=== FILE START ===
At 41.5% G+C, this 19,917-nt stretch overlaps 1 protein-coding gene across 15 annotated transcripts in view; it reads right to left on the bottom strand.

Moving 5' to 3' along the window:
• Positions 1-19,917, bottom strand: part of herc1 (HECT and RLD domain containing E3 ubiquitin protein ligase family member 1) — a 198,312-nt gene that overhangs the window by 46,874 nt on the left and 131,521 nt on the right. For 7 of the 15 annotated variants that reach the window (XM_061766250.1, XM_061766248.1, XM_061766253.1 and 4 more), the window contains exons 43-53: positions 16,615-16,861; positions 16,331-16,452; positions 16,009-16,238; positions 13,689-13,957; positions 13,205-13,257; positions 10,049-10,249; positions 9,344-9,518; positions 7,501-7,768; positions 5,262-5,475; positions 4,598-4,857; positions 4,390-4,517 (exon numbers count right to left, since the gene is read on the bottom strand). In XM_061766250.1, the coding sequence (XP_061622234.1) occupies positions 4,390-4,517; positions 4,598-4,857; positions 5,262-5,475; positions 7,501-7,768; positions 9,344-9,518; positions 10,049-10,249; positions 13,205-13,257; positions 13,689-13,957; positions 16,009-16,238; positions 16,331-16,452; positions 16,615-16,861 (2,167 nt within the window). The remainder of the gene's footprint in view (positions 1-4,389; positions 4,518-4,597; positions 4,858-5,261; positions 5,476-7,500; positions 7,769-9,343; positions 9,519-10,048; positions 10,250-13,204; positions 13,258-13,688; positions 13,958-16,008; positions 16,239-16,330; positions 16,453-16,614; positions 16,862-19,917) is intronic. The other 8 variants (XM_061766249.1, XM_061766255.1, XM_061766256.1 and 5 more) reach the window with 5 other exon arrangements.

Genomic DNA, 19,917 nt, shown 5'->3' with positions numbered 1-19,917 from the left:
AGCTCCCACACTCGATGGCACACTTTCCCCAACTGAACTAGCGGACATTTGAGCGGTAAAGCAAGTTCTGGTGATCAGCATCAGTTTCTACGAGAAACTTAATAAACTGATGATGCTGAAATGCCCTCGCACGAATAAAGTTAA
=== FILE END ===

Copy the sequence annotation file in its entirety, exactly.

At 41.5% G+C, this 19,917-nt stretch overlaps 1 protein-coding gene across 15 annotated transcripts in view; it reads right to left on the bottom strand.

Moving 5' to 3' along the window:
• Positions 1-19,917, bottom strand: part of herc1 (HECT and RLD domain containing E3 ubiquitin protein ligase family member 1) — a 198,312-nt gene that overhangs the window by 46,874 nt on the left and 131,521 nt on the right. For 7 of the 15 annotated variants that reach the window (XM_061766250.1, XM_061766248.1, XM_061766253.1 and 4 more), the window contains exons 43-53: positions 16,615-16,861; positions 16,331-16,452; positions 16,009-16,238; positions 13,689-13,957; positions 13,205-13,257; positions 10,049-10,249; positions 9,344-9,518; positions 7,501-7,768; positions 5,262-5,475; positions 4,598-4,857; positions 4,390-4,517 (exon numbers count right to left, since the gene is read on the bottom strand). In XM_061766250.1, the coding sequence (XP_061622234.1) occupies positions 4,390-4,517; positions 4,598-4,857; positions 5,262-5,475; positions 7,501-7,768; positions 9,344-9,518; positions 10,049-10,249; positions 13,205-13,257; positions 13,689-13,957; positions 16,009-16,238; positions 16,331-16,452; positions 16,615-16,861 (2,167 nt within the window). The remainder of the gene's footprint in view (positions 1-4,389; positions 4,518-4,597; positions 4,858-5,261; positions 5,476-7,500; positions 7,769-9,343; positions 9,519-10,048; positions 10,250-13,204; positions 13,258-13,688; positions 13,958-16,008; positions 16,239-16,330; positions 16,453-16,614; positions 16,862-19,917) is intronic. The other 8 variants (XM_061766249.1, XM_061766255.1, XM_061766256.1 and 5 more) reach the window with 5 other exon arrangements.

Genomic DNA, 19,917 nt, shown 5'->3' with positions numbered 1-19,917 from the left:
AGCTCCCACACTCGATGGCACACTTTCCCCAACTGAACTAGCGGACATTTGAGCGGTAAAGCAAGTTCTGGTGATCAGCATCAGTTTCTACGAGAAACTTAATAAACTGATGATGCTGAAATGCCCTCGCACGAATAAAGTTAA